Costello’s faith and decency did not suit brutal times
Editor’s note: David Gazard was Peter Costello’s political advisor from 2003 to 2007 and is one of his closest confidantes.
As Australian politics has become more professional, it has become more brutal.
Gone are the days, by and large, of a certain cross-party respect for each other and certain boundaries that are never crossed. They have been replaced by machine men, spin doctors and campaign managers more focussed on one thing: winning at all costs.
It’s a harder, unforgiving and relentless environment, where people who openly describe themselves as haters abound, and are lionised for describing themselves as thus.
It’s commonplace for politicians to claim to use revenge as a personal motivator, a peculiar and twisted birthright possessed by the political class.
Peter Costello was never one of these politicians.
Sure, there have been few in the House of Representatives who could hold a candle to the former Treasurer and Member for Higgins in terms of wit or his refined ability to skewer an opponent with rhetoric.
In the best tradition of the Westminster system where the chamber becomes a white-hot contest of ideas and the wheat is sorted from the chaff, Costello was one of the best winnowers. He was a brilliant parliamentarian and an asset in the daily fisticuffs that mark the parliament.
Yet Costello never worked from a position of hatred and in the twilight of his days on the Opposition benches is not consumed with dark thoughts of revenge.
He will leave as someone who has dominated the economic landscape for well over a decade but not bitter and twisted by the destructive apparatus in which he operated so effectively.
And, best of all, despite the denied ambition and lashings of frustration, he leaves parliament as someone who never compromised himself by stooping to the level of the political machine.
He was a cabinet minister who drove the policy agenda and the political machine scrambled to keep pace. It wasn’t the other way around.
I know, because, along with the rest of his staff, I worked in his slipstream.
Anyone who asserts with absolute authority – and there will be many—that he lacked the desire to crawl over cut glass to seize the final glittering prize doesn’t understand his deepest personal motivation.
They recognise his frustration over never becoming Prime Minister, but they always misunderstand the reason he could never bring himself to seize it.
In so doing, they overlook the best of Costello, the essential character of the man who, in the end, after all the leadership bumps in the road, always subverted his own ambitions in order to help the Liberal Party win.
Who remembers who came second?, the argument goes.
But Costello has convictions that defy this orthodoxy, along with a legacy that goes well beyond the second-place holder.
He oversaw a program that paid off $96 billion in Labor debt, which drove massive gains in real wages, cut taxes and reformed the economy.
Against the odds, he introduced a consumption tax, which has massively improved the fiscal position of the States and the services they provide.
Australia became a regional strongman under his stewardship and became referred to globally as the “economic miracle.”
Under the reforms of the Coalition, Australia saw off two US recessions, defying the popular belief that if America caught a cold, Australia caught a semi-terminal flu. We withstood the Asian financial crisis, and provisioned for the future, even though that money is now spent.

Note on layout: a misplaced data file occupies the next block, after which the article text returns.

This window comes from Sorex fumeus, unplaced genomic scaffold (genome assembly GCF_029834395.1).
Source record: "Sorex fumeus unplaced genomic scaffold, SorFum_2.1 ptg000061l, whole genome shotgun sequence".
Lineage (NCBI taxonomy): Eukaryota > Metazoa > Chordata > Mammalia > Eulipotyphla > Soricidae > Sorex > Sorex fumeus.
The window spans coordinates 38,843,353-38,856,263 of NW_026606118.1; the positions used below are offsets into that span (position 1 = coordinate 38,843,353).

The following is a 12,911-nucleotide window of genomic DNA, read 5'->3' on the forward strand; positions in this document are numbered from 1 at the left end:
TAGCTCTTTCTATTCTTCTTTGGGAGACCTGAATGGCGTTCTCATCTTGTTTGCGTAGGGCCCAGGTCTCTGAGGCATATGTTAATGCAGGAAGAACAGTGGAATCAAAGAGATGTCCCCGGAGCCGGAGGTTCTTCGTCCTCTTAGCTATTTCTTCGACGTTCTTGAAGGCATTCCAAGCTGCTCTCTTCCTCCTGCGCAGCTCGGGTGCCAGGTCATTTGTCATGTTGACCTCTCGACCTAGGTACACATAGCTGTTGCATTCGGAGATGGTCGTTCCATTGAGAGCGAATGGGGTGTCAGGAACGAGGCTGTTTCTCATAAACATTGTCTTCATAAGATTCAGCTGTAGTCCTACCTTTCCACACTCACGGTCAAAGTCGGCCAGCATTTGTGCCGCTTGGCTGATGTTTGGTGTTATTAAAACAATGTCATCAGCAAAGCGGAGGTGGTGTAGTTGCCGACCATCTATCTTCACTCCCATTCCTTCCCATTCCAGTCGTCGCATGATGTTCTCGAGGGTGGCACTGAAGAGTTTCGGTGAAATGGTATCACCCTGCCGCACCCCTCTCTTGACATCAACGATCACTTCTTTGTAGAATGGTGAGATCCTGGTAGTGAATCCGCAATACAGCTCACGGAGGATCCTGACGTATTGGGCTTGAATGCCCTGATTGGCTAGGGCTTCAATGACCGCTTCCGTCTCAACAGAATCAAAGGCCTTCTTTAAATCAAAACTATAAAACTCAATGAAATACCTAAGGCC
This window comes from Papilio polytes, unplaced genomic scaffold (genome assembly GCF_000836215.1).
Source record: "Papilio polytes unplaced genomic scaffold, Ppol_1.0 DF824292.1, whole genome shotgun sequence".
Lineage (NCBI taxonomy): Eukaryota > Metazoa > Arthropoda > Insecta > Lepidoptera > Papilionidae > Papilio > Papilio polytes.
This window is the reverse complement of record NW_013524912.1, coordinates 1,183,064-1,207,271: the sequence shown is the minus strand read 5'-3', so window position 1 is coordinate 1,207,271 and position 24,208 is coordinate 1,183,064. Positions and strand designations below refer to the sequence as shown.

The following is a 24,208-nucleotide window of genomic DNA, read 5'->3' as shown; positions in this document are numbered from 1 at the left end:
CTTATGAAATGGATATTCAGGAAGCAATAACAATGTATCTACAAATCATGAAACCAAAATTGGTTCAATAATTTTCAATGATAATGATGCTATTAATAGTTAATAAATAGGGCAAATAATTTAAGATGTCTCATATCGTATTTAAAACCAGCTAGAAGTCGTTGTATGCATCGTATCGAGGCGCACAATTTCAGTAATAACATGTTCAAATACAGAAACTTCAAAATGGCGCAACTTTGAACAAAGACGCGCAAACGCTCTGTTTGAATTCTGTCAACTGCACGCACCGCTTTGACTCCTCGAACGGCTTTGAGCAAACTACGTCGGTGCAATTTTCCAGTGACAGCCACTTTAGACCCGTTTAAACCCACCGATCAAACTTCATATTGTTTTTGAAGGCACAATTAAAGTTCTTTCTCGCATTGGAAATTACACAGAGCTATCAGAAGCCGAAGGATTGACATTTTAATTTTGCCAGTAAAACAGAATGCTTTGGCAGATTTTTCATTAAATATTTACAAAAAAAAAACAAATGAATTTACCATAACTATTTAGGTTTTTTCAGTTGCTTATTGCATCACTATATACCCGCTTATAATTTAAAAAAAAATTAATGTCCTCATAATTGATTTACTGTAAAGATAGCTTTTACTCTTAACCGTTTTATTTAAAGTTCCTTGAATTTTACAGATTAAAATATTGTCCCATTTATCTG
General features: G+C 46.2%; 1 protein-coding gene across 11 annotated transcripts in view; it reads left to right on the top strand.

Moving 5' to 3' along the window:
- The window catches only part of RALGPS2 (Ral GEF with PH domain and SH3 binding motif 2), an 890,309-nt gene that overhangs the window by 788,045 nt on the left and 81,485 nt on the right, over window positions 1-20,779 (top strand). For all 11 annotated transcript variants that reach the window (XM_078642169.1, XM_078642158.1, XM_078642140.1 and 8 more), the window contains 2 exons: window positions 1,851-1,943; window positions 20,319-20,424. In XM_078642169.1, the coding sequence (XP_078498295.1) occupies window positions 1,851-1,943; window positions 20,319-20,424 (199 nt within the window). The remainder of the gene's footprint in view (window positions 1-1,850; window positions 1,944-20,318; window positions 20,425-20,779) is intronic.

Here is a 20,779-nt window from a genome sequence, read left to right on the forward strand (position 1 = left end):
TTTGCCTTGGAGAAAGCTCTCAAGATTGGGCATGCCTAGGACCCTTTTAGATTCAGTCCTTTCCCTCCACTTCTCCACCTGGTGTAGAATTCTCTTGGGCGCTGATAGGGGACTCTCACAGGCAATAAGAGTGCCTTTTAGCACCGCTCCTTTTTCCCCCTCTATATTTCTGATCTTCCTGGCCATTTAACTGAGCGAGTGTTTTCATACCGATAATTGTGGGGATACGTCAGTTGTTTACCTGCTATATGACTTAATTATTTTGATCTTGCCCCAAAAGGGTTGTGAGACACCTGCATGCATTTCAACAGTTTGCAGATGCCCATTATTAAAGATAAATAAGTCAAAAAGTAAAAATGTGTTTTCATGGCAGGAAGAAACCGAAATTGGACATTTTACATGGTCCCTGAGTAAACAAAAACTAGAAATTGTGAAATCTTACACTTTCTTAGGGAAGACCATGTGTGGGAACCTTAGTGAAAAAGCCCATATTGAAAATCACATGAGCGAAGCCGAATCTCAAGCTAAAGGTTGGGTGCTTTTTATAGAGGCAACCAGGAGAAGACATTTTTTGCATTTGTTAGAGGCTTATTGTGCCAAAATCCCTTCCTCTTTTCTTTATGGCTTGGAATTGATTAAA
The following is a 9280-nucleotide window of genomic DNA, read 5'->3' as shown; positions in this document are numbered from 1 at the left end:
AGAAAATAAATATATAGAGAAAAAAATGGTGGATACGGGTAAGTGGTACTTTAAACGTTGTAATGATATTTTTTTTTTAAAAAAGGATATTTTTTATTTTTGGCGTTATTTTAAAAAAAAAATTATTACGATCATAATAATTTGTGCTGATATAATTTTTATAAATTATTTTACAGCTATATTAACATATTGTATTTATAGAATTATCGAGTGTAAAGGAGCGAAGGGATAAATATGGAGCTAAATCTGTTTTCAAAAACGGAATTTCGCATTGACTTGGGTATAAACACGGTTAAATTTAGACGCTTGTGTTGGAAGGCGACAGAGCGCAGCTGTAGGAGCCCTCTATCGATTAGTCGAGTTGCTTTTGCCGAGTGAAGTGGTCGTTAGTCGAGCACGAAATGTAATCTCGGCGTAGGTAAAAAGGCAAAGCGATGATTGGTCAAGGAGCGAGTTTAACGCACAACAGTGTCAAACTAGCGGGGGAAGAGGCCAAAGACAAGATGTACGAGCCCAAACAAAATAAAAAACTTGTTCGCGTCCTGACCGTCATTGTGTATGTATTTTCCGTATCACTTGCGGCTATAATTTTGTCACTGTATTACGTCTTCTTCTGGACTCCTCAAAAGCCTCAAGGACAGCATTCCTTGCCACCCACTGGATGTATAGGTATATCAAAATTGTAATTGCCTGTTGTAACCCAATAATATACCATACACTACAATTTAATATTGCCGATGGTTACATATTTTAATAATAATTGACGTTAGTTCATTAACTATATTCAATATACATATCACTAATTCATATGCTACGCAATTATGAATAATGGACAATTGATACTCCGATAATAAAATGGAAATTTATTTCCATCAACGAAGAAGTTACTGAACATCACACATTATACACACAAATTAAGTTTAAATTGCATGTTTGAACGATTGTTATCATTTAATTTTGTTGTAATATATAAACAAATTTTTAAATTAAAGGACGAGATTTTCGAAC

The hallmark of the Costello legacy has seen Australia stand up in the face of the global financial challenge BECAUSE we started so far ahead of everyone else. We were in surplus; most of the rest of the world was in debt.
When you hear Kevin Rudd saying we are doing better than the rest of the Western world, that’s due to Peter Costello. Rudd got the gift that will keep on giving – and Australians will be the better off for it.
None of that was easy. All of it meant defying the spending desires of his colleagues, who always had a compelling reason to fund projects in their electorates using taxpayers’ cash. Costello always withstood the pressure and most of the colleagues would agree we are the better for it.
And that underscores the fatal flaw in any attempt to claim he didn’t have the ticker: to some he was not tough enough; to others who knew him better, he was too tough.
But what has been fundamentally misunderstood as part of the core Costello make-up is his deep spiritual faith, a guiding light over the course of many, many tough and difficult decisions.
What is vastly underestimated by those who will no doubt attempt to shoe-horn him into their particular pigeon-hole of political history is how important these Christian values are and will remain to him.
I know, because we discussed this subject on many occasions over many iterations of the internal leadership wrangling of the Liberal Party. Perspectives that ignore these central tenets are misinformed.
It was these convictions that guided him and despite the corrosiveness of political practice, the frustration of playing second fiddle while juggling immense ambition, it was these convictions that won out in his own internal battles.
Politics should be a mirror of what we aspire to in life, where the best values and the best characters are held up as examples to be followed. From this perspective, Peter Costello goes out a winner because in the end he refused to compromise himself.
Costello will leave at the next election without having held the one job he most wanted, but with his self respect intact.
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